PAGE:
Survival after hospital discharge for ST-segment elevation and non-ST-segment elevation acute myocardial infarction: a population-based study
Authors Darling CE, Fisher KA, McManus DD, Coles AH, Spencer FA, Gore JM, Goldberg RJ
Received 23 March 2013
Accepted for publication 26 April 2013
Published 22 July 2013 Volume 2013:5(1) Pages 229—236
Checked for plagiarism Yes
Review by Single-blind
Peer reviewer comments 2
Chad E Darling,1 Kimberly A Fisher,2 David D McManus,3,4 Andrew H Coles,5 Frederick A Spencer,5,6 Joel M Gore,3,4 Robert J Goldberg3
1Department of Emergency Medicine, 2Division of Pulmonary Critical Care, 3Department of Quantitative Health Sciences, 4Department of Medicine, 5Program for Gene Function and Expression, University of Massachusetts Medical School, Worcester, MA, USA; 6Department of Medicine, McMaster University, Hamilton, Ontario, Canada
Background: Limited recent data are available describing differences in long-term survival, and factors affecting prognosis, after ST-segment elevation myocardial infarction (STEMI) and non-ST-segment elevation myocardial infarction (NSTEMI), especially from the more generalizable perspective of a population-based investigation. The objectives of this study were to examine differences in post-discharge prognosis after hospitalization for STEMI and NSTEMI, with a particular focus on factors associated with reduced long-term survival.
Methods: We reviewed the medical records of residents of the Worcester, MA, USA metropolitan area hospitalized at eleven central Massachusetts medical centers for acute myocardial infarction (AMI) during 2001, 2003, 2005, and 2007.
Results: A total of 3762 persons were hospitalized with confirmed AMI; of these, 2539 patients (67.5%) were diagnosed with NSTEMI. The average age of study patients was 70.3 years and 42.9% were women. Patients with NSTEMI experienced higher post-discharge death rates with 3-month, 1-year, and 2-year death rates of 12.6%, 23.5%, and 33.2%, respectively, compared to 6.1%, 11.5%, and 16.4% for patients with STEMI. After multivariable adjustment, patients with NSTEMI were significantly more likely to have died after hospital discharge (adjusted hazards ratio 1.28; 95% confidence interval 1.14–1.44). Several demographic (eg, older age) and clinical (eg, history of stroke) factors were associated with reduced long-term survival in patients with NSTEMI and STEMI.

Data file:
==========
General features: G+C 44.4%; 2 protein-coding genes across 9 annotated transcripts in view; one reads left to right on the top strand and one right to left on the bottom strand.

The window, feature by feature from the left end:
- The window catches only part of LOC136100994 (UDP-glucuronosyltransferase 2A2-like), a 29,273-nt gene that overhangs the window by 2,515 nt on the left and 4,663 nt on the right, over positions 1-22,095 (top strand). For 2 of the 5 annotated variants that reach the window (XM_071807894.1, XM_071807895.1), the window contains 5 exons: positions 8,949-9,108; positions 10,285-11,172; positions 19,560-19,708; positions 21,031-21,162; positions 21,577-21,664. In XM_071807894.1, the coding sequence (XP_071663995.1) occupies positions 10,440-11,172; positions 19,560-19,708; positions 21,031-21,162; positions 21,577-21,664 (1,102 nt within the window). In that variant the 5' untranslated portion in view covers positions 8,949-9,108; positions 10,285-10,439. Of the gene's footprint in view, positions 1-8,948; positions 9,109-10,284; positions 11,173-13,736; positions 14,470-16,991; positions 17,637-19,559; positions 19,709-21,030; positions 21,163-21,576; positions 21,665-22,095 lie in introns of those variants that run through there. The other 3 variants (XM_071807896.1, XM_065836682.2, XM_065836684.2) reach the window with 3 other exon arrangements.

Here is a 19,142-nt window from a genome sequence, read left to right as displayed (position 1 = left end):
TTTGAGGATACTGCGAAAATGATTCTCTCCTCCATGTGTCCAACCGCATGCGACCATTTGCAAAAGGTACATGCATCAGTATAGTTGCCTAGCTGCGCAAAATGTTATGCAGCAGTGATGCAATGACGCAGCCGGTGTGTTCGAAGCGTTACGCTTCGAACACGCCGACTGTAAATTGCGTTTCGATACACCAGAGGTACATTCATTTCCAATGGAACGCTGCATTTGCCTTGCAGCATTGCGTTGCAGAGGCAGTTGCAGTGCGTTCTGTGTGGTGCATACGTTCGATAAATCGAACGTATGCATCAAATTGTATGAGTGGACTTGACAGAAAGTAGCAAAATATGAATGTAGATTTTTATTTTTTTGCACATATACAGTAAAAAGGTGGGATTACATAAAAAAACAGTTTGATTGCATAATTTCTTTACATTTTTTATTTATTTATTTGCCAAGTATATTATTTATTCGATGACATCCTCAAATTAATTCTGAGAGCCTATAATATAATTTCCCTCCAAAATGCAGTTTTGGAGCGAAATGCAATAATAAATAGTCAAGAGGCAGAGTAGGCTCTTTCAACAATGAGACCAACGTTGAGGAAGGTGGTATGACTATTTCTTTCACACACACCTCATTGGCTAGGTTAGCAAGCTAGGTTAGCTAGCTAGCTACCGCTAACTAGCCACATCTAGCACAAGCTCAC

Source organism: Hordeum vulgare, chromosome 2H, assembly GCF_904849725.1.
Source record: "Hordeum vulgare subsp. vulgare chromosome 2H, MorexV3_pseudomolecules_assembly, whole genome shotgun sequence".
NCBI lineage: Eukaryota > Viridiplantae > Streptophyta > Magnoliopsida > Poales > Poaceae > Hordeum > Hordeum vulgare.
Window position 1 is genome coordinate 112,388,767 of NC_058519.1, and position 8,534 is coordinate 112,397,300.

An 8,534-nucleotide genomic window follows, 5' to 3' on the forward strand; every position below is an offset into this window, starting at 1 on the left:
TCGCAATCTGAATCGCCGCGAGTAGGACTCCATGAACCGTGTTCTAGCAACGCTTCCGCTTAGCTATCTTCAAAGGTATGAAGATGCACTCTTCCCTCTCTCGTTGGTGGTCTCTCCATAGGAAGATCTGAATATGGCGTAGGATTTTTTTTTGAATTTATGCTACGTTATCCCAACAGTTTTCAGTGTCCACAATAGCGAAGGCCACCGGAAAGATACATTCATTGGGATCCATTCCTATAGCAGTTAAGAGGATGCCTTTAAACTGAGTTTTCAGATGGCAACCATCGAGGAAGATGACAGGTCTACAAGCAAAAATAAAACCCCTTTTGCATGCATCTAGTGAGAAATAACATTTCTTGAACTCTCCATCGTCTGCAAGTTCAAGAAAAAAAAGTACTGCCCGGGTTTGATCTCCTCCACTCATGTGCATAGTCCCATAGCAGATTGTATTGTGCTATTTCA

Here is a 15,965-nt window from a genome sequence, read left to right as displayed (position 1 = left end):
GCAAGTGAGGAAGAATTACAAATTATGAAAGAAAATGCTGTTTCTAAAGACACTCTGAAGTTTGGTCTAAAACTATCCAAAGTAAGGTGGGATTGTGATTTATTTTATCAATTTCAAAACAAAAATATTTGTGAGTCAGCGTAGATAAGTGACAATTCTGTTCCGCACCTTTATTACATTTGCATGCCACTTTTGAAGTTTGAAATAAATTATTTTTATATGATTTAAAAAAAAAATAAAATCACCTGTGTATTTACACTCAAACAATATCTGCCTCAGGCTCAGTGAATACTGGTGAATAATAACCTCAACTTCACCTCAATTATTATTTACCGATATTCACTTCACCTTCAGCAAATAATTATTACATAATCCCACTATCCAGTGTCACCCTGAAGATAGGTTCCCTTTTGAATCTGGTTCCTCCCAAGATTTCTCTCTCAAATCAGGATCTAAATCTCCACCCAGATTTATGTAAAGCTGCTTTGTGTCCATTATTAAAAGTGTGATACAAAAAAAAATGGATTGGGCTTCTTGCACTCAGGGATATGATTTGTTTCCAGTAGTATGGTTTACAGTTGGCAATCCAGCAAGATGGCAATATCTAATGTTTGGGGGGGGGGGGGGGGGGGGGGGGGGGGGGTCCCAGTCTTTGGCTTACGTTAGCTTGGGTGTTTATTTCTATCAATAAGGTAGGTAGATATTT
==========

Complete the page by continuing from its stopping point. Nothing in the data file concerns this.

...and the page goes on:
Conclusions: The results of this study in residents of central Massachusetts suggest that patients with NSTEMI are at higher risk for dying after hospital discharge, and several subgroups are at particularly increased risk.
Keywords: temporal trends, community-based study, STEMI/NSTEMI
This work is published and licensed by Dove Medical Press Limited. The full terms of this license are available at https://www.dovepress.com/terms.php and incorporate the Creative Commons Attribution - Non Commercial (unported, v3.0) License. By accessing the work you hereby accept the Terms. Non-commercial uses of the work are permitted without any further permission from Dove Medical Press Limited, provided the work is properly attributed. For permission for commercial use of this work, please see paragraphs 4.2 and 5 of our Terms.Download Article [PDF] View Full Text [HTML][Machine readable]